Mindbody (NASDAQ:MB) finished up 2017 with many of its key metrics heading in the right direction. Revenue was up 30% and its adjusted earnings came into the positive territory up from a loss the previous year. But this cloud software company, whose platform helps wellness providers run their businesses, lost 3% of its customers year-over-year. One chart in the company's investor overview presentation provides key insights into what's happening. Read on for the details on this chart, what's going on, and why management is actually glad it's losing some of its customers.

The chart explained

The chart below represents key drivers of Mindbody's revenue streams: customers and bookings. The customers are divided into two categories: high-value subscribers and solo subscribers. High-value subscribers (orange bar) are Mindbody customers that generate the most revenue for the company through subscription fees, payments volume, and other services. Solo subscribers (red bar) represent the number of single practitioner customers using the Mindbody platform. An example of a solo practitioner could be an independent massage therapist working out of his or her home.

Chart showing Mindbody's customer and bookings growth for last six years. All years show growth from previous year except 2017 where solo subscribers dropped off significantly dragging total number of customers to a year-over-year decline 2016 to 2017.

Image source: Mindbody's investor overview

The green line shows the total number of bookings by Mindbody's clients on the platform. These could be a Yoga class, a hair salon appointment, or session with a chiropractor. When Mindbody's customers are making bookings, it is likely a revenue-generating event and Mindbody gets a small share in a payment fee.

Each of these components are showing positive growth trends until 2017 where the solo practitioners takes a big drop off. Turns out, this is exactly what management wanted to happen.

What's going on?

Solo subscribers have been a part of Mindbody's customer set for years and a driver of growth, but the gross margins and revenue for these customers aren't ideal. Comparing the average monthly revenue per subscriber, the high-value subscriber in the company's target markets produce 370% more revenue than solo practitioners. What's more, the cost of onboarding and supporting a solo practitioner make the profitability of this customer set undesirable.

At the end of 2016, management decided to phase out solo subscribers and stopped selling new subscriptions as of January 1, 2017. It also raised the price of installed solo practitioners from $45 per month to $55 per month. With the high churn rate of this customer segment and no new solo practitioners being added, this category of customers dropped 54% in 2017. When these subscribers have to renew in 2018, their former plan will no longer be available and will be forced to upgrade or drop the service all together. Management expects the number of customers in the solo category to reach near zero by the end of 2018.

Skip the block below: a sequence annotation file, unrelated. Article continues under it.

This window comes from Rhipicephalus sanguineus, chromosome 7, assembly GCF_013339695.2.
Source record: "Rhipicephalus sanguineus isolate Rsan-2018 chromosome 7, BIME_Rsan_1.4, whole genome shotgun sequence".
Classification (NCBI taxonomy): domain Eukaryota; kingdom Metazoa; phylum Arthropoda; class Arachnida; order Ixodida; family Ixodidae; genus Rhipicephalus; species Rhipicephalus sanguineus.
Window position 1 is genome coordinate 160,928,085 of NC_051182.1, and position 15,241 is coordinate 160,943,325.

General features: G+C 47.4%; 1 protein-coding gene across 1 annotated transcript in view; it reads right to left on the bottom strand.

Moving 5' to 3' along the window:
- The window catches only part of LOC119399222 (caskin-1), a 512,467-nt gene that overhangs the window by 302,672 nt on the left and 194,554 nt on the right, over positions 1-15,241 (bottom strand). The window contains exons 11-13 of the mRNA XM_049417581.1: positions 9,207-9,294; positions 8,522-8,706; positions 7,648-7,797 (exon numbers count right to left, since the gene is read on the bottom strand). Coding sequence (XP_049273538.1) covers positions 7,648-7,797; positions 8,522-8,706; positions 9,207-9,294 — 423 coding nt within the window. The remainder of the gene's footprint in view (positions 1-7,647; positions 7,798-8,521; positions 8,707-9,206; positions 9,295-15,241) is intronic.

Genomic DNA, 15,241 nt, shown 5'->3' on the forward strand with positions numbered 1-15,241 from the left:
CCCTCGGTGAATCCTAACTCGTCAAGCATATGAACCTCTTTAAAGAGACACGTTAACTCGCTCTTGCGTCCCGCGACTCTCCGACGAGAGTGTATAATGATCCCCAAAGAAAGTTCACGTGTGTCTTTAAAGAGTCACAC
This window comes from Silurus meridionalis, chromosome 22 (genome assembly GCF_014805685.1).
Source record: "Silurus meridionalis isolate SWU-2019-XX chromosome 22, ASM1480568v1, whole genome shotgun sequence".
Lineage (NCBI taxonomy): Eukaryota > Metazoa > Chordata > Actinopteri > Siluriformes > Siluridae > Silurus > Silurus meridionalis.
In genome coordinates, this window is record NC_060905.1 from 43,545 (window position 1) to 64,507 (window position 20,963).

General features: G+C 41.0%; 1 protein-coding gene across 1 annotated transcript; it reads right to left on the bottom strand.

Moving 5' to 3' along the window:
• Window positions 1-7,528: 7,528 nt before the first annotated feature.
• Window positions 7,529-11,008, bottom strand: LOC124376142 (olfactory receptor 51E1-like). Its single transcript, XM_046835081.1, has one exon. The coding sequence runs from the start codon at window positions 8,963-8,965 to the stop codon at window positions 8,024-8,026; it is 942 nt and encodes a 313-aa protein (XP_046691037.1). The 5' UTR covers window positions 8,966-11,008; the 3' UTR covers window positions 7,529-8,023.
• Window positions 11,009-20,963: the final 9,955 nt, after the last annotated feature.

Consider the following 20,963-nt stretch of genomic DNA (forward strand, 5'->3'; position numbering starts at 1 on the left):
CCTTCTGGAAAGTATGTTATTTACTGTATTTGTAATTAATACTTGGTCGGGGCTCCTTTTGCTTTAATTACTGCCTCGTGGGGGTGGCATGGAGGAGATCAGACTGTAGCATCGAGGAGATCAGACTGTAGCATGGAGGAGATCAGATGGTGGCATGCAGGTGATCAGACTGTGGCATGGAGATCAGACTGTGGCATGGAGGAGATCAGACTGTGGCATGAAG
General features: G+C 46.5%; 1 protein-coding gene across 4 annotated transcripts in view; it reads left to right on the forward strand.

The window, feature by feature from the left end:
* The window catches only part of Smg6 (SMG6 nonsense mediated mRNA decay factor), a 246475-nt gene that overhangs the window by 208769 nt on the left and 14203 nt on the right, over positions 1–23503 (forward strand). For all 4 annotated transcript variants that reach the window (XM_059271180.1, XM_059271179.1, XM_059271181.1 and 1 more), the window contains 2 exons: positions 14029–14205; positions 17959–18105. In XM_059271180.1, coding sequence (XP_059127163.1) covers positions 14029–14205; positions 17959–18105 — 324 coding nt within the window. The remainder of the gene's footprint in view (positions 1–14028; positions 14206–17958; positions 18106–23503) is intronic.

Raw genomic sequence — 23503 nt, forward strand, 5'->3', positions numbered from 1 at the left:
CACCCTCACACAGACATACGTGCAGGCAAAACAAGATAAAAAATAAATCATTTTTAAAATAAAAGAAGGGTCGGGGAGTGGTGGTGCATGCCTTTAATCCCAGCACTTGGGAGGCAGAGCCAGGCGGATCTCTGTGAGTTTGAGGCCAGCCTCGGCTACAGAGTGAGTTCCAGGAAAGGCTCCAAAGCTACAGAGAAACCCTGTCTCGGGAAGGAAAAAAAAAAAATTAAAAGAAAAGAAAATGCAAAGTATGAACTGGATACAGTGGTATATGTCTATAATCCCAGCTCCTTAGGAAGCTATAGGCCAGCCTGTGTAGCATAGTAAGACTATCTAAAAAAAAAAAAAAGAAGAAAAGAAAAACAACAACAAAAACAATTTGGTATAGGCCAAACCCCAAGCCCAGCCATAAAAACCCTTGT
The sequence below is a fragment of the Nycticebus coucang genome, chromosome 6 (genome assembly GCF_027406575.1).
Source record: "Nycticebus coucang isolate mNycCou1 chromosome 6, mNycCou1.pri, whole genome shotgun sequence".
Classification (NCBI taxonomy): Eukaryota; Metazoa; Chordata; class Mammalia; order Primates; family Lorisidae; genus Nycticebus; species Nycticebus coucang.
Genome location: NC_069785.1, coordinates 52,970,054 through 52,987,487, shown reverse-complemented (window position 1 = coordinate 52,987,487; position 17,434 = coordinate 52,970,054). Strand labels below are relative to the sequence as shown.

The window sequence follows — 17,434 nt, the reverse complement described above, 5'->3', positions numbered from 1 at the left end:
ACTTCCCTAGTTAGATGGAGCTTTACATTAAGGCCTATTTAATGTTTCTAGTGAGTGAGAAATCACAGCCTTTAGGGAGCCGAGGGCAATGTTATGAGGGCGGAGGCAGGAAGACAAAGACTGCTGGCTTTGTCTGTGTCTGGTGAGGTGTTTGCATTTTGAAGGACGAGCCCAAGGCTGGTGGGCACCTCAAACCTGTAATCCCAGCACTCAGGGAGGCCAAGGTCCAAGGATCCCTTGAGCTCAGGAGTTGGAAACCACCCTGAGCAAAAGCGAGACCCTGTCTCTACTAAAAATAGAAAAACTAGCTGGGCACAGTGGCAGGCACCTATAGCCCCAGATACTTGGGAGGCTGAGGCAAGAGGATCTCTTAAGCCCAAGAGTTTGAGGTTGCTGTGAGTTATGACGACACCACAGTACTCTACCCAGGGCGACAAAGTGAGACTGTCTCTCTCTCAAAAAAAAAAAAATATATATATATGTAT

Even though the number of customers decreased in 2017, it didn't significantly impact the company's growth. Overall revenue grew an impressive 30% year-over-year with subscription and services revenue growing 34%. Bookings grew 24% year-over-year, which was a primary driver of its payments revenue segment growing 25%.

In addition to making these strategic customer changes, the company took the opportunity to update its tiered subscription offerings.

People in a yoga class stretching in a brightly lit room.

Image source: Getty Images

Less choice, but more value

In last quarter's earnings call, Mindbody's management reduced the number of subscription offerings and increased prices for the entry-level package and the top tier package.





$75 / month



$125 / month




$125 / month


$195 / month

$195 / month


$290 / month

$395 / month

Chart by the author. Data source Mindbody's investor overview.

This simplification of the company's offerings aligns with software changes that provide more value for its customers. On the low end, the entry-level package is a more robust and feature rich package. On the high end, Richard Stollmeyer, CEO, explained that "we raised the price of Ultimate just because branded mobile app has become a richer and more valuable add-on in the past couple of years." Additionally, the CEO indicated that these pricing increases had "no real impact on the attrition rates of high-value subscribers."

Warren Buffet would like this move. He always likes businesses with pricing power, ones that could raise prices without losing customers. Mindbody's customers have benefited from the continued software improvements to its platform. Two examples include dynamic pricing which enables its customers to optimize booking revenue and the company's acquisition of Fitmetrix which enables fitness studios to integrate performance tracking into its classes and with specific workout equipment.

Even with losing the solo subscriber segment, the company is expecting to grow revenue in 2018 between 26% and 29%. Furthermore, non-GAAP net income will improve this year to between $9 million and $13 million, up from $0.7 million in 2017. Understanding Mindbody's strategic focus to keep the right high-value customers will help investors realize that sometimes, losing customers is a good thing.

This article represents the opinion of the writer, who may disagree with the “official” recommendation position of a Motley Fool premium advisory service. We’re motley! Questioning an investing thesis -- even one of our own -- helps us all think critically about investing and make decisions that help us become smarter, happier, and richer.